So much in chronic illness often becomes centred around the things we cannot do anymore. We have to plan our day around it, give it a constant stream of acknowledgement, or all hell might break loose. It’s that awkward third wheel that no-one likes to talk about, but we all know is there. So for once I am going to talk about what I can do, about the leaps and bounds (literally and figuratively) that I have been lucky enough to take forward. I have joined the dive team, and have completed three weeks of training. £ weeks of proper intense training. If you had told me I would be doing this 2 months ago, hell 1 month ago, I would have laughed. But here I am , three weeks into this new adventure, and I am loving it, it makes me smile when I wake up for practice, I want to go, I’m enthusiastic, I am intrigued what new thing I might learn each time. I am keeping up, pretty well I think, and my joints on the whole seem to be happy enough to hop on for the ride. I mean there as been quite a lot of grumbling from them, but nothing I can’t manage, nothing to horrible. I actually just want to hug them and throw them a party and say look what you can do! Look how far you’ve come! I have had some bad dives, hit the water on more than one occasion, which hurts every time, don’t believe anyone who says otherwise, and I’ve still been able to get up and try again. I might have a few, well maybe a lot of bruises, but I’m willing to take them for the fun I’m having. The other thing that I love about diving is that the swim and dive team spirit and friendliness is just amazing. I like every single person on that team, and everyone looks out for each other, cheers each other on, and were all so close. It’s such a nice environment to be in, and I feel very lucky to be in it. The one thing that feels a bit odd though is how few people on the team know about my medical stuff. My coach knows and a couple of the girls on diving, but I don’t think many other people know. I am kind of torn between whether I want them to know or not. IT’s nice to have a group of people who just sees me, without the baggage, but then isn’t the baggage part of me? Also I have no idea how one brings this up, especially when you are participating in all the trainings and mostly able to do it, it seems weird to then say but oh ya I have JIA, and this is really actually something I never though I would get back to. I feel like this just turns the conversation really awkward or into a pity party. Neither of which I want. So I guess in this regard I am on the fence. Should I tell everyone, should I not? How do I tell them? ……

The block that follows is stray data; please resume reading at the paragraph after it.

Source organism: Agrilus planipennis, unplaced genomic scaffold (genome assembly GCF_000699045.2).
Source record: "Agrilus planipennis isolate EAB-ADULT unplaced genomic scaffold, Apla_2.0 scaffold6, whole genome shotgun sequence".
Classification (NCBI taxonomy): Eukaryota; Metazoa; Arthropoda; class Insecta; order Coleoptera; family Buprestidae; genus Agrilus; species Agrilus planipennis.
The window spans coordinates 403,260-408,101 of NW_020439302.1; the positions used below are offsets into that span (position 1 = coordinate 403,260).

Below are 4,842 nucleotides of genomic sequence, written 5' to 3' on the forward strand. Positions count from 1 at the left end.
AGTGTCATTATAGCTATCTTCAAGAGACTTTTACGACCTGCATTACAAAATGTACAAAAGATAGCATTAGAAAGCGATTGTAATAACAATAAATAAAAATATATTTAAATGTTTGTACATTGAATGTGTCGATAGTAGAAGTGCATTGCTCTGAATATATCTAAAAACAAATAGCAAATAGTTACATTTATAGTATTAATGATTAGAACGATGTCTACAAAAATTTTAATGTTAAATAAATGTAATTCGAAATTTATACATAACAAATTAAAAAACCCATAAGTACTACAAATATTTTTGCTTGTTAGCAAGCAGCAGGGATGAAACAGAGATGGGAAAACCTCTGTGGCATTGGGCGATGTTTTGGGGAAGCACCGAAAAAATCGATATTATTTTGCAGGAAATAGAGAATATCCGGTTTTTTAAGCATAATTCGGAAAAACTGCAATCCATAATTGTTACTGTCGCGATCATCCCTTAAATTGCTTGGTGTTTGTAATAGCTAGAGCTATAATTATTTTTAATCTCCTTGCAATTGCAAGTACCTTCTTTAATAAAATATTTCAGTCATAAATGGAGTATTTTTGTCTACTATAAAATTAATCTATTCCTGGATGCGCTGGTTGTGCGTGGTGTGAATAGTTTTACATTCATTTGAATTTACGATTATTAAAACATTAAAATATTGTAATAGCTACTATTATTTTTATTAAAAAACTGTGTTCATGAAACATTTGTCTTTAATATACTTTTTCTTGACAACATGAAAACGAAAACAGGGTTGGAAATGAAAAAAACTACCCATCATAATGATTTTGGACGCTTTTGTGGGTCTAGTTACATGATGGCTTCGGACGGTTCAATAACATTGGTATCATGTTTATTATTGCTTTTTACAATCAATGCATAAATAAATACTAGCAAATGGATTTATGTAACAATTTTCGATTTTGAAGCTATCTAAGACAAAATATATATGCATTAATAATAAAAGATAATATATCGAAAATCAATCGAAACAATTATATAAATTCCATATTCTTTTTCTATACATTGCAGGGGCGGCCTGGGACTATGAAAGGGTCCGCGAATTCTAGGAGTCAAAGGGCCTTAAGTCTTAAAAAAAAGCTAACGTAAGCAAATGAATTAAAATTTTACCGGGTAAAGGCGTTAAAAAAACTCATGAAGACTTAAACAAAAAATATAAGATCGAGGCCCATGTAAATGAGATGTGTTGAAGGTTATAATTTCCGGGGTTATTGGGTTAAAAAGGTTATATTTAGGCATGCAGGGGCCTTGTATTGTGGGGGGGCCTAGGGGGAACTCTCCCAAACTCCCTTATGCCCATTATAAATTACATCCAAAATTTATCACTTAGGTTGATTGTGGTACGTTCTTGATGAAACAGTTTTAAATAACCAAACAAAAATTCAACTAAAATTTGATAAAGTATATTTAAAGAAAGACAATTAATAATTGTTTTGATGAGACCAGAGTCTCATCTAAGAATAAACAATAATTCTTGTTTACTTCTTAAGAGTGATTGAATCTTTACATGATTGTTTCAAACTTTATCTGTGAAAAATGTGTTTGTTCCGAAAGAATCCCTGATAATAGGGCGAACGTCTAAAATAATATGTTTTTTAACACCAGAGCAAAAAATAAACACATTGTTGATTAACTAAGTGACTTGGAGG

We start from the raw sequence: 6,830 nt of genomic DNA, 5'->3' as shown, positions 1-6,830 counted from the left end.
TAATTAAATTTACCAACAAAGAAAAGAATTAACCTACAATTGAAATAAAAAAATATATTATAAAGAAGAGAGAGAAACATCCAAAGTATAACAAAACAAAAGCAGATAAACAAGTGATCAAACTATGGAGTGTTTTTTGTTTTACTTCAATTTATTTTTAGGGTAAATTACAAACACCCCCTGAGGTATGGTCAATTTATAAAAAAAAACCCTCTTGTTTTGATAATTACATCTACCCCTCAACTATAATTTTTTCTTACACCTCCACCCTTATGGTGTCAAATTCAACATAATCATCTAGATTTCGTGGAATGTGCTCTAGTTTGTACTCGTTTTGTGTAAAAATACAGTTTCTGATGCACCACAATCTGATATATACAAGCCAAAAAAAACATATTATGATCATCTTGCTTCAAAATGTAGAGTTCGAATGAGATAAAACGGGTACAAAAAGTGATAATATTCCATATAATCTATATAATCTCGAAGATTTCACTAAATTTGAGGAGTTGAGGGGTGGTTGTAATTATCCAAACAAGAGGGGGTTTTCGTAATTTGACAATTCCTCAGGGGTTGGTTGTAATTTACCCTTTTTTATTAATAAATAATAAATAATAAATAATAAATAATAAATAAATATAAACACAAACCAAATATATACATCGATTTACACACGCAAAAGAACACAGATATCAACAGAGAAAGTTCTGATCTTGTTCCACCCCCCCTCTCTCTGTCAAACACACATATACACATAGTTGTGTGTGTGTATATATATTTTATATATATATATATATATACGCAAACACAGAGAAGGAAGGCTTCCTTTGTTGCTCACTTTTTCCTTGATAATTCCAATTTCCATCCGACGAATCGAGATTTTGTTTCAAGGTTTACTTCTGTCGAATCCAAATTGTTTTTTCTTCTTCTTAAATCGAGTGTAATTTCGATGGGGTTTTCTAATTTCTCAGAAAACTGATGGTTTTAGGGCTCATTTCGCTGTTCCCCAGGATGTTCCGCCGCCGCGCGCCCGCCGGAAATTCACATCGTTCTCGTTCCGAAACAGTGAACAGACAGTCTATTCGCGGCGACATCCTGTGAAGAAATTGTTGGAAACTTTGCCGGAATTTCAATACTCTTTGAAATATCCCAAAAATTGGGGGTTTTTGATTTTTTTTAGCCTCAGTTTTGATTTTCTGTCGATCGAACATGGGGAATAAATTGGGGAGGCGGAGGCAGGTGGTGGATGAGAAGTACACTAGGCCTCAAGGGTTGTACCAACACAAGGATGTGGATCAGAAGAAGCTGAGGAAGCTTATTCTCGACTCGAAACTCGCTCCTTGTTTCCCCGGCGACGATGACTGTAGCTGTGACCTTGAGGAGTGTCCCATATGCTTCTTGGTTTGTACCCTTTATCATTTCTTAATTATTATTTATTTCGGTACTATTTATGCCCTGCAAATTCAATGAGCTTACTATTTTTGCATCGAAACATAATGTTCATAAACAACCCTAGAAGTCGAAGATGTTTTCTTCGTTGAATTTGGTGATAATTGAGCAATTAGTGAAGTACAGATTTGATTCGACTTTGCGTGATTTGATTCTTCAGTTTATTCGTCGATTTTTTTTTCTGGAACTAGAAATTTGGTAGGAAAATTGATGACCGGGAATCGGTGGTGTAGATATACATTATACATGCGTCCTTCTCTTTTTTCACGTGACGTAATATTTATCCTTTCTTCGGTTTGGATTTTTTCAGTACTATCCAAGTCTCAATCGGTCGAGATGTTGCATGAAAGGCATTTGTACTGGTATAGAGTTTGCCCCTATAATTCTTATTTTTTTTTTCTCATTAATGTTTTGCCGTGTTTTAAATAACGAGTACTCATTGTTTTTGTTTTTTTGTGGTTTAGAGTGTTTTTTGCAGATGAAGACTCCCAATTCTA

So far I have learnt 10 maybe 11 dives, which makes me super proud. I just want everyone to know that even though it might not seem like it now, hopefully there will be a time when you will have better control of your body. For now, know your limits, but don’t limit yourself. If there is something that you really want to do, that is important to you, go for it, it might be hard, it might not work, but it also might. Just go for it. Diving was something I thought I would never in a million years get back to doing, but I have, and the going is slow and tough, and sometimes I want to cry and quite. But then I remember how much joy it brings me, how I actually feel like I have a reason to get up early in the morning. I tell myself that I can manage tough, as long as it’s important to me, it being tough will not stop me. My joints can throw little temper tantrums all they want I’m going to do this, because who knows if I will be able to later, I don’t. So here’s to taking that leap of faith, and going for that thing that we want, no matter how hard it seems….